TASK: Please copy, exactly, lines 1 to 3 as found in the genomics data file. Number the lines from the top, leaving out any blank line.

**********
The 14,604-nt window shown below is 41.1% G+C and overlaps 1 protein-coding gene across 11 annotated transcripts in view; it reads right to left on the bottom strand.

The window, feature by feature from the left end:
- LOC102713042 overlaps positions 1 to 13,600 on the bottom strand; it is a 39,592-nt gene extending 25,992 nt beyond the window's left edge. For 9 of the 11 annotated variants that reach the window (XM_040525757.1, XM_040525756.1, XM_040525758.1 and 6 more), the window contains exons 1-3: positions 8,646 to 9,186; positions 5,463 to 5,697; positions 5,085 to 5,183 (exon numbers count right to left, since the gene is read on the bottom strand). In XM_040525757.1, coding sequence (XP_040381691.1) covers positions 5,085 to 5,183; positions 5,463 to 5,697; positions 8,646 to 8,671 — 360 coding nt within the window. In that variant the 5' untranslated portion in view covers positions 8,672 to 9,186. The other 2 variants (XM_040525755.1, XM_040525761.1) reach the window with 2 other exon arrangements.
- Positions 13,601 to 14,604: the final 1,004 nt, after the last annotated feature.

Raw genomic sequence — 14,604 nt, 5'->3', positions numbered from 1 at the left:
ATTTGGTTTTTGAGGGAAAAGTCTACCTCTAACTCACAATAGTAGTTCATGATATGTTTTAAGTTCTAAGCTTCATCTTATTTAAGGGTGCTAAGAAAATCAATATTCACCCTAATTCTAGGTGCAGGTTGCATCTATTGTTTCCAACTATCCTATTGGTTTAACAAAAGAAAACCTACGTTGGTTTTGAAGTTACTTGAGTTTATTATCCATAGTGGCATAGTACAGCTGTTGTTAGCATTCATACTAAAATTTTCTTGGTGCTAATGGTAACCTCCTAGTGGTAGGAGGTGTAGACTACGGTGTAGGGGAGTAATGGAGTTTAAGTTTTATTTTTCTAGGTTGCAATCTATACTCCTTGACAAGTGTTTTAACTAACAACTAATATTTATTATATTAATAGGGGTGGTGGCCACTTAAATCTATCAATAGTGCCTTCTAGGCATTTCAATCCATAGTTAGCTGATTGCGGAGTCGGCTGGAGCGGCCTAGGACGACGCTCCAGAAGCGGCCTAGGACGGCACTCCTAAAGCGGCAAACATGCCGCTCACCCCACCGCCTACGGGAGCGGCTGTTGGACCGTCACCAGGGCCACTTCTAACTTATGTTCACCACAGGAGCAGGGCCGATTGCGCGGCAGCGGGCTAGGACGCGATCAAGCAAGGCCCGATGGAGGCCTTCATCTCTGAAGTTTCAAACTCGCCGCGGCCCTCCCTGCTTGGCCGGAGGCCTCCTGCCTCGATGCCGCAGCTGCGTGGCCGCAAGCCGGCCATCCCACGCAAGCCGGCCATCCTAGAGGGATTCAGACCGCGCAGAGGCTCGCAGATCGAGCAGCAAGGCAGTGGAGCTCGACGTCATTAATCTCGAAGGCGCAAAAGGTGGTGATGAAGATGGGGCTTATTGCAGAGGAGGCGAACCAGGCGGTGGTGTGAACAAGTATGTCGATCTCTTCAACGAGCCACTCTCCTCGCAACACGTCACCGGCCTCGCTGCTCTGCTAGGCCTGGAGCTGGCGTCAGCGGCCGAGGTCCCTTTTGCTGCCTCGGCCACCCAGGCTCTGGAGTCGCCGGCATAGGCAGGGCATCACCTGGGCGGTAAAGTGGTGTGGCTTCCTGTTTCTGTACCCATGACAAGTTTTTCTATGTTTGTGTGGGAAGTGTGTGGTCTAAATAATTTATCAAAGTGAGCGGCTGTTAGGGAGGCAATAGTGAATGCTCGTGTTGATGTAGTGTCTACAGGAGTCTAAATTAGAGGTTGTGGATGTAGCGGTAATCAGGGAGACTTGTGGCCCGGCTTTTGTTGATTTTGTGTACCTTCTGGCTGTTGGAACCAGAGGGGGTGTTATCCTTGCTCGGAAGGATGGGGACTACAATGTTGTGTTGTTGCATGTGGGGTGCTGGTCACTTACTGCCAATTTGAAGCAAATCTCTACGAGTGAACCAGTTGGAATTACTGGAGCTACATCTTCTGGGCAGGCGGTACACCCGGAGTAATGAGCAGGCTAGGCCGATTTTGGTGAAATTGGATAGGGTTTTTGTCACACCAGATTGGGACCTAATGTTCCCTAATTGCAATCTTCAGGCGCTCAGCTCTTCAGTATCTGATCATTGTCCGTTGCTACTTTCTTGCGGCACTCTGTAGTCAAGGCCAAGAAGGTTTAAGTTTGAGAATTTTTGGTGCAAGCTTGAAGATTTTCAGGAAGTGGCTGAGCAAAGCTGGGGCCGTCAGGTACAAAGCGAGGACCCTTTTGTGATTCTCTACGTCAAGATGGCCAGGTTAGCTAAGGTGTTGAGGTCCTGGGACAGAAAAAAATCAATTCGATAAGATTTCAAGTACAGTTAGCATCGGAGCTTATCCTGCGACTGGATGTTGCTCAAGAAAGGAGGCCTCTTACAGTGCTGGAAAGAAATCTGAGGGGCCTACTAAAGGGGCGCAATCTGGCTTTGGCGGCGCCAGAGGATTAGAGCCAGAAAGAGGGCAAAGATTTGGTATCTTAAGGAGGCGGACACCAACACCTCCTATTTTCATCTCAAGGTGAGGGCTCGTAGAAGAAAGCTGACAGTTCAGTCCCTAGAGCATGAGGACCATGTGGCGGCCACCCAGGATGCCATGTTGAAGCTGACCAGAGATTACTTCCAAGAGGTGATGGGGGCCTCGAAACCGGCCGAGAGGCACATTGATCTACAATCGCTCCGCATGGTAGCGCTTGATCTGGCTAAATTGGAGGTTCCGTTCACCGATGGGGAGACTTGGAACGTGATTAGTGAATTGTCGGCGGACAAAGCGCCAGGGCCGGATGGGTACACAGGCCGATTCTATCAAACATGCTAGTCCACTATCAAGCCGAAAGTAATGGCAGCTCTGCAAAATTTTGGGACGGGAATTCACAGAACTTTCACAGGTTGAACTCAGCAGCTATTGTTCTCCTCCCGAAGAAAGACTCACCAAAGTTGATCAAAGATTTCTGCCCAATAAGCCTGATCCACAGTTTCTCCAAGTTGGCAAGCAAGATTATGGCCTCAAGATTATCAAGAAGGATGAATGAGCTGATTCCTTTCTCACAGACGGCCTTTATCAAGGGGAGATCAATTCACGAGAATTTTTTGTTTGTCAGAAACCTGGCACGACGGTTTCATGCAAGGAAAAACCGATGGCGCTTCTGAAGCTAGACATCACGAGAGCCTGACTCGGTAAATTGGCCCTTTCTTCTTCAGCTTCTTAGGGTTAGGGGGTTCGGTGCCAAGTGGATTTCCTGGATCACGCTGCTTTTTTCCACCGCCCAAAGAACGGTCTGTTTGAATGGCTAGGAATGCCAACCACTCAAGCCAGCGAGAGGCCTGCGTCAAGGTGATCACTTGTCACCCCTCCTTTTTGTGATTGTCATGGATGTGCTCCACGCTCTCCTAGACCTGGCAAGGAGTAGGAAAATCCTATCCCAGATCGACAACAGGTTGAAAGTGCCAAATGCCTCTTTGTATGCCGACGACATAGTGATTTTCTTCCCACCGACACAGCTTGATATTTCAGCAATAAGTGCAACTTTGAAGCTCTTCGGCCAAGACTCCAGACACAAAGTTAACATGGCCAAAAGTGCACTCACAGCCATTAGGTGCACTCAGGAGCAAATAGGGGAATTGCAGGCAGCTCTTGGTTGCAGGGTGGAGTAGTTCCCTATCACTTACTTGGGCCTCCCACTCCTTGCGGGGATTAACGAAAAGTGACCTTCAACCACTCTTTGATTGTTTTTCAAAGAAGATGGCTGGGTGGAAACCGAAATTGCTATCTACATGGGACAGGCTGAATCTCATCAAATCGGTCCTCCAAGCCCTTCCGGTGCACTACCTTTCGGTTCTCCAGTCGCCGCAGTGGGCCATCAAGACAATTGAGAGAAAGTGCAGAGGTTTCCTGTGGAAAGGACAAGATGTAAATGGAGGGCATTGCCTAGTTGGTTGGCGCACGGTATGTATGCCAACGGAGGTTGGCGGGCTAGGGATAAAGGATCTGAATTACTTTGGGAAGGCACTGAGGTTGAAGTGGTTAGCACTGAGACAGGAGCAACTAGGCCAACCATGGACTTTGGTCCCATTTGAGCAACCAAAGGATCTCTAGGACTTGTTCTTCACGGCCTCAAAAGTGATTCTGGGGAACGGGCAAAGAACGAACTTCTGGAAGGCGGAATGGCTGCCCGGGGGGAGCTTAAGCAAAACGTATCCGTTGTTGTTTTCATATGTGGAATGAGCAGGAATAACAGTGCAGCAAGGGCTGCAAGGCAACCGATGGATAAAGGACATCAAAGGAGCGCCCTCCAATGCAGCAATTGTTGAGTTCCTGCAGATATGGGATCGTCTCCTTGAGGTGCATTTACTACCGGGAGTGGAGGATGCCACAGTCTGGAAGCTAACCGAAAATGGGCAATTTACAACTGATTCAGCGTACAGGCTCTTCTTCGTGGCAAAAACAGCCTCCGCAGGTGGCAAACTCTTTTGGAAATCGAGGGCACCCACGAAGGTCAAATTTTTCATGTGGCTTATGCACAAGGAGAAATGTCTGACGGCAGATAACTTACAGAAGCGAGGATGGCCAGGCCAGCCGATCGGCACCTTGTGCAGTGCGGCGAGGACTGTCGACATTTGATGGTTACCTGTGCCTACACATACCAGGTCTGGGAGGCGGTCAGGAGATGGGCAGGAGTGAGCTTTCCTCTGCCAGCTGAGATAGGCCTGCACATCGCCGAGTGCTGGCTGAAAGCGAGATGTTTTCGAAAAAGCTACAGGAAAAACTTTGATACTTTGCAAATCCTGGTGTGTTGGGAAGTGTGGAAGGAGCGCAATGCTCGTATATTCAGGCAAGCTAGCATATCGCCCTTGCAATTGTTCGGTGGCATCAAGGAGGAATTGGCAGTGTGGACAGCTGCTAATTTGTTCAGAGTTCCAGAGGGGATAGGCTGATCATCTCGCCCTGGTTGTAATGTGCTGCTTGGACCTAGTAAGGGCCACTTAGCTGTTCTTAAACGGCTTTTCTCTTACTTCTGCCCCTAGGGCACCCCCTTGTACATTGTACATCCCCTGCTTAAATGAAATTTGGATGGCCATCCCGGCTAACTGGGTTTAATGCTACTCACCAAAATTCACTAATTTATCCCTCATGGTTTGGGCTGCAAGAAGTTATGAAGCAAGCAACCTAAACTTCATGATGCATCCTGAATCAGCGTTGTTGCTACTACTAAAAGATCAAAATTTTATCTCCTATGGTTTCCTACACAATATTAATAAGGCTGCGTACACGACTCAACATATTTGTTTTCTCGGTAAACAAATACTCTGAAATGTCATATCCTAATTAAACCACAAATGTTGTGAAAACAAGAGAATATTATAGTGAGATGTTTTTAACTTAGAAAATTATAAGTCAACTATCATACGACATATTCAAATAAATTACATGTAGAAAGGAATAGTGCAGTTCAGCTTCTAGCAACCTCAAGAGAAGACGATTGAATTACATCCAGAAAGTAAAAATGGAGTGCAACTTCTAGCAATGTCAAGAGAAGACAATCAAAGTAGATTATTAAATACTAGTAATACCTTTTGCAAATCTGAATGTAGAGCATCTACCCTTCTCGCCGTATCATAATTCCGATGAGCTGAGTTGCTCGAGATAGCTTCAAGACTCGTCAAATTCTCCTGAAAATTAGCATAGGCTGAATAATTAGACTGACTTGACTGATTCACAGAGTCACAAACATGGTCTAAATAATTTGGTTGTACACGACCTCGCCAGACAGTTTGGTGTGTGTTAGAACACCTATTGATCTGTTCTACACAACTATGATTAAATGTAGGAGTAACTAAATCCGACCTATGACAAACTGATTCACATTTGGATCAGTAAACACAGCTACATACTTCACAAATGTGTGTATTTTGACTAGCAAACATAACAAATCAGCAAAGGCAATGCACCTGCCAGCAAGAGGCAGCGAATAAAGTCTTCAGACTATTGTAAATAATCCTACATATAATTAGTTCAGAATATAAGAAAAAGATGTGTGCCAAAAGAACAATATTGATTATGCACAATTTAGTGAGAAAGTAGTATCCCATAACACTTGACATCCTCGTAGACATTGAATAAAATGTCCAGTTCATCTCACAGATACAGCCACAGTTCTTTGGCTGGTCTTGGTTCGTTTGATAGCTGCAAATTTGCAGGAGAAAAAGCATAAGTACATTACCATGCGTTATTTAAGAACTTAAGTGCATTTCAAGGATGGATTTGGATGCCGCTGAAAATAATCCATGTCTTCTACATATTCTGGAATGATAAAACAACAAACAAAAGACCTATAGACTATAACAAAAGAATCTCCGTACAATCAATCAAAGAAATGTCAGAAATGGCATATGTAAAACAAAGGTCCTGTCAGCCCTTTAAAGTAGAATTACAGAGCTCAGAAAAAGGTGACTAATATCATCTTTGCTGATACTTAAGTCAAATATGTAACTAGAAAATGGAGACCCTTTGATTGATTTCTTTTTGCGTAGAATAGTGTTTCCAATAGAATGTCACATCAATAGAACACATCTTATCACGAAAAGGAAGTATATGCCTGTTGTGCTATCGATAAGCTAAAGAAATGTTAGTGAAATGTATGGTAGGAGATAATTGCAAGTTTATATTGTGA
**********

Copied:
The 14,604-nt window shown below is 41.1% G+C and overlaps 1 protein-coding gene across 11 annotated transcripts in view; it reads right to left on the bottom strand.

The window, feature by feature from the left end:
- LOC102713042 overlaps positions 1 to 13,600 on the bottom strand; it is a 39,592-nt gene extending 25,992 nt beyond the window's left edge. For 9 of the 11 annotated variants that reach the window (XM_040525757.1, XM_040525756.1, XM_040525758.1 and 6 more), the window contains exons 1-3: positions 8,646 to 9,186; positions 5,463 to 5,697; positions 5,085 to 5,183 (exon numbers count right to left, since the gene is read on the bottom strand). In XM_040525757.1, coding sequence (XP_040381691.1) covers positions 5,085 to 5,183; positions 5,463 to 5,697; positions 8,646 to 8,671 — 360 coding nt within the window. In that variant the 5' untranslated portion in view covers positions 8,672 to 9,186. The other 2 variants (XM_040525755.1, XM_040525761.1) reach the window with 2 other exon arrangements.